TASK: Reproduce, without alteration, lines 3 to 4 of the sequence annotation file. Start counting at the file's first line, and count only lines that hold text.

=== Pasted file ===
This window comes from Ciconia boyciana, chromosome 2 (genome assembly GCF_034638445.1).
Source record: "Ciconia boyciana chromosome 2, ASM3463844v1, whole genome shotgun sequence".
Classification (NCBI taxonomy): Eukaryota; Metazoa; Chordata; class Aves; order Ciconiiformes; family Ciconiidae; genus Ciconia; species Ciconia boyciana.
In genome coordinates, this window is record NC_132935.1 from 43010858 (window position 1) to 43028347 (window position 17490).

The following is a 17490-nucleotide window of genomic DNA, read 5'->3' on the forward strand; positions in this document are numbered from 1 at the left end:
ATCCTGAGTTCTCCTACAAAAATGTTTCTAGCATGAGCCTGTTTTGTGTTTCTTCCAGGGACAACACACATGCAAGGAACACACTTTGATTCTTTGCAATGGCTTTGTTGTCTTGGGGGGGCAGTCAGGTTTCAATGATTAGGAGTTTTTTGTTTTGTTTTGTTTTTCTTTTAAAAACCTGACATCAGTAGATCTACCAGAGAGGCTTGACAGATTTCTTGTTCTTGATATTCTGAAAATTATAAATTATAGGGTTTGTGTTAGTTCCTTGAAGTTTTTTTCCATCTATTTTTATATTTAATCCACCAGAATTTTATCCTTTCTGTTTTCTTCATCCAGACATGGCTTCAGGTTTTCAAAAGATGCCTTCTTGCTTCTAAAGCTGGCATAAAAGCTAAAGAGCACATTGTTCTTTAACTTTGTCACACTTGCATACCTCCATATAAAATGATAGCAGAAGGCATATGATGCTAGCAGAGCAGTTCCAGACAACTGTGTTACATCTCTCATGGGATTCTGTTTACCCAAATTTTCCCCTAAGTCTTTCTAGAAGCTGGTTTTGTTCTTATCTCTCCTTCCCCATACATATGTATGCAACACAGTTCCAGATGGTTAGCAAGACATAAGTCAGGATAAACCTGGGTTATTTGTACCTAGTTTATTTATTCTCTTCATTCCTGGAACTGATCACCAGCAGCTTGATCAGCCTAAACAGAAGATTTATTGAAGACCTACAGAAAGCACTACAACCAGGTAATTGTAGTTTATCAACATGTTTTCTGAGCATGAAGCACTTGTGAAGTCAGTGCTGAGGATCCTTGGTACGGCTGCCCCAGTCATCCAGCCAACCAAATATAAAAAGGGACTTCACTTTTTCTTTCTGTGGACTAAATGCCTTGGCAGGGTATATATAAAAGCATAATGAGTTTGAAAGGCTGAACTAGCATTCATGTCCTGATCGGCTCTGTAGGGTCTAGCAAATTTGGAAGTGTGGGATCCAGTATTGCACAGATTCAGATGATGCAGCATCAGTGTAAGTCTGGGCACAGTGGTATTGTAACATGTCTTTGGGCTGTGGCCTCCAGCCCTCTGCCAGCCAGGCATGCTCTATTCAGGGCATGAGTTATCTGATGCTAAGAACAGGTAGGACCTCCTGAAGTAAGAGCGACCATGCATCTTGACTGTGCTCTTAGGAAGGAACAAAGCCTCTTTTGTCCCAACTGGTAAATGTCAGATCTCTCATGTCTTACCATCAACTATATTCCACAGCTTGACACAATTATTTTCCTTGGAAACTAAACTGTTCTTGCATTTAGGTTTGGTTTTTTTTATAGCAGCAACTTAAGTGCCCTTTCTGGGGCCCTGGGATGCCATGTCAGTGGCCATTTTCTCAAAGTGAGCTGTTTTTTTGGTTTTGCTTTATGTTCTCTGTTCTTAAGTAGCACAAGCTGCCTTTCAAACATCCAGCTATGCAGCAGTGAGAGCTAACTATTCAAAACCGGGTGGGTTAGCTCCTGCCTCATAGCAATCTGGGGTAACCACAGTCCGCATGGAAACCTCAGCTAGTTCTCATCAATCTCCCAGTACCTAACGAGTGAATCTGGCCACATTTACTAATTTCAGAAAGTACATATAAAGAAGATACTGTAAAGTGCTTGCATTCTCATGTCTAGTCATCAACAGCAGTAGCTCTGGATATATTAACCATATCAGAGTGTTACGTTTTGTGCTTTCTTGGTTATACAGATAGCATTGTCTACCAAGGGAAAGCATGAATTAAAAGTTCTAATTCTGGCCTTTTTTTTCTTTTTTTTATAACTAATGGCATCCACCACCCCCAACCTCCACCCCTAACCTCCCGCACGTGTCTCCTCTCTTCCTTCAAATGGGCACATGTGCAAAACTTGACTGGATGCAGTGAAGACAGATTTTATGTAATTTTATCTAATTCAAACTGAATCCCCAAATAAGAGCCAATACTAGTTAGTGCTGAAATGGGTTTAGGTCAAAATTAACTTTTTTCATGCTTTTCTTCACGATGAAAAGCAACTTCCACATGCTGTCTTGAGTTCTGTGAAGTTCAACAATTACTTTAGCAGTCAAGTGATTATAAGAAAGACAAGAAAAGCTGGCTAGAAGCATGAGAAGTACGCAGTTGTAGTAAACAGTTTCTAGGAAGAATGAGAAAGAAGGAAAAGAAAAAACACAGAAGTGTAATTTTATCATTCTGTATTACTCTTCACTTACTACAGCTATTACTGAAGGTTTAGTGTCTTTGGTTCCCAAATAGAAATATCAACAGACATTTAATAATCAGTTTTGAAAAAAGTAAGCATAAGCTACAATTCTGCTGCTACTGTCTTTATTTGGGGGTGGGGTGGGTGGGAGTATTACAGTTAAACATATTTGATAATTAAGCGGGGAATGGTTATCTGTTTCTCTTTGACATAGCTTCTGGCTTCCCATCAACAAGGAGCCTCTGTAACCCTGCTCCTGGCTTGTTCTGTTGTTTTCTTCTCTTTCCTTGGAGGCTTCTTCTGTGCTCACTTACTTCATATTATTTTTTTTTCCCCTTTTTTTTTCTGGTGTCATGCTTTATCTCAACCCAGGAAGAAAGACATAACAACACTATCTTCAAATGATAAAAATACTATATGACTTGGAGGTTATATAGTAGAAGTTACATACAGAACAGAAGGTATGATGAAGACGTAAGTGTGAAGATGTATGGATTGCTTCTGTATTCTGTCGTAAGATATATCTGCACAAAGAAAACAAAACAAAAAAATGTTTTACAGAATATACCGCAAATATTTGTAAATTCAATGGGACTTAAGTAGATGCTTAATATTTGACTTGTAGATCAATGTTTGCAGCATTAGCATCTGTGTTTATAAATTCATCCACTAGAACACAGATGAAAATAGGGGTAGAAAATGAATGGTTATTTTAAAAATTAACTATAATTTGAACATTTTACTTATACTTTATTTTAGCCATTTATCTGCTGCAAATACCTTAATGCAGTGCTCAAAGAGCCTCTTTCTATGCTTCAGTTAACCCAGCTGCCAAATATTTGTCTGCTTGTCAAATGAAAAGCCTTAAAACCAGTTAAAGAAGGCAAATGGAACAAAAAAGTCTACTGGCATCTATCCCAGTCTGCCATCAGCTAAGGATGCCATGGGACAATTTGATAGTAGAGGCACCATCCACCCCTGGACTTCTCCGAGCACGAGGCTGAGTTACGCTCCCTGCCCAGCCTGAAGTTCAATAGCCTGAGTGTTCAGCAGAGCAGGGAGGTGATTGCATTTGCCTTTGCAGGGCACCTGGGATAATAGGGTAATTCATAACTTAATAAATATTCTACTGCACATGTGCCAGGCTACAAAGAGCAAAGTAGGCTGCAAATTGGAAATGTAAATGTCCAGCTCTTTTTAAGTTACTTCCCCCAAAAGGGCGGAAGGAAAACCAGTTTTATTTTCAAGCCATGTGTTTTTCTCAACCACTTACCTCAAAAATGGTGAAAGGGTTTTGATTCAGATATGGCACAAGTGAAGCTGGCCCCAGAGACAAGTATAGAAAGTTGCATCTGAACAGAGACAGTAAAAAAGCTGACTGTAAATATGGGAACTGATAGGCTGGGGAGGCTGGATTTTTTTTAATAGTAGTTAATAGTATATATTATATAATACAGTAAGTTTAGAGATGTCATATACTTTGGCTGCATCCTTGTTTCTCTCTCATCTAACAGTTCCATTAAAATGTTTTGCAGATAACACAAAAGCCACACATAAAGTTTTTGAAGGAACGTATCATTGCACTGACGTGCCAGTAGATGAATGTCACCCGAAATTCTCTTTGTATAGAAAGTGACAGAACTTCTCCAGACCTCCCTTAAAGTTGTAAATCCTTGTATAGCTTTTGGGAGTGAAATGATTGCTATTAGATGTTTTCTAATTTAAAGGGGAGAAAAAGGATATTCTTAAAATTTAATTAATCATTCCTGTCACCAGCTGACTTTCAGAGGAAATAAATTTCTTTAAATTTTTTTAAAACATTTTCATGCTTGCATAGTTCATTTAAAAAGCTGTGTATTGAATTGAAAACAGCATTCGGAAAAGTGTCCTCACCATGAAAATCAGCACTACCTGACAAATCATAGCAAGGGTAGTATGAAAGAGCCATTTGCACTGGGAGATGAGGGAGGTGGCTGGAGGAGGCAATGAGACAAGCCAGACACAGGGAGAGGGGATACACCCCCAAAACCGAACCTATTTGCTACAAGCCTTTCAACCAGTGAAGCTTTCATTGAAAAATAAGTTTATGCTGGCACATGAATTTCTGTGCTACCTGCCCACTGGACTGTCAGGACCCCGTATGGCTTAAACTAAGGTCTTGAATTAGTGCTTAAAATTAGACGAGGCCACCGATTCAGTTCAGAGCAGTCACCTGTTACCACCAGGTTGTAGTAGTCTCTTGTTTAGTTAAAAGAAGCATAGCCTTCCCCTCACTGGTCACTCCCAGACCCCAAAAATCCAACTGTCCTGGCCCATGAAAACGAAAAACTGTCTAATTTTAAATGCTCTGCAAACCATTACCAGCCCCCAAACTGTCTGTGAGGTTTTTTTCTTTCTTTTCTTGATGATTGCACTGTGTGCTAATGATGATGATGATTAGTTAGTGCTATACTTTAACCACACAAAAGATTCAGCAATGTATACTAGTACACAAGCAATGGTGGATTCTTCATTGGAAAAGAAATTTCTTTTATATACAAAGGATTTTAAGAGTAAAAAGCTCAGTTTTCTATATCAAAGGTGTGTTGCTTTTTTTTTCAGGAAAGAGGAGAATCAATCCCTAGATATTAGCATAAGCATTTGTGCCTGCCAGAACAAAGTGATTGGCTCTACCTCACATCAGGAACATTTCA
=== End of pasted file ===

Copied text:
Classification (NCBI taxonomy): Eukaryota; Metazoa; Chordata; class Aves; order Ciconiiformes; family Ciconiidae; genus Ciconia; species Ciconia boyciana.
In genome coordinates, this window is record NC_132935.1 from 43010858 (window position 1) to 43028347 (window position 17490).